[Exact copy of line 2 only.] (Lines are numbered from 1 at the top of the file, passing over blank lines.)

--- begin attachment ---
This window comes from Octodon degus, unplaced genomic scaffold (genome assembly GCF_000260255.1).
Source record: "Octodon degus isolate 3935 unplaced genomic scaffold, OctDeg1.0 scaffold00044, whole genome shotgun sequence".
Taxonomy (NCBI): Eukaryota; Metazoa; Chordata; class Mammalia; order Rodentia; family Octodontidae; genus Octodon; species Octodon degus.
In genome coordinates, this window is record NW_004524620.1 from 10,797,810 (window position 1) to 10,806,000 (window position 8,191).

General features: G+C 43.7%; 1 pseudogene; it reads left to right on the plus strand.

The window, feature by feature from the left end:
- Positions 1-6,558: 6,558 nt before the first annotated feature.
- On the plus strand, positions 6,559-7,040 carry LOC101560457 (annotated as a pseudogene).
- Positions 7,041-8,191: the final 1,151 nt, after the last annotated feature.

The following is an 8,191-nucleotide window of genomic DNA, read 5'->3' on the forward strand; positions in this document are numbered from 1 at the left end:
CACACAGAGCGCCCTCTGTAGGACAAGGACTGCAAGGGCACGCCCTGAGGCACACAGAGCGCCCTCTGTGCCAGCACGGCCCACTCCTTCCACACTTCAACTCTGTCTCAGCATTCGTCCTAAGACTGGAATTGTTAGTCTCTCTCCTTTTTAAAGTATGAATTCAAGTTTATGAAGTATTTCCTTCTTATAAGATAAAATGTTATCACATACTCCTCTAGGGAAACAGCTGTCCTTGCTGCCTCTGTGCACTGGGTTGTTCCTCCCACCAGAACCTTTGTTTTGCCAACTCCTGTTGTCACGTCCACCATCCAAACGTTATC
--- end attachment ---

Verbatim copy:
Source record: "Octodon degus isolate 3935 unplaced genomic scaffold, OctDeg1.0 scaffold00044, whole genome shotgun sequence".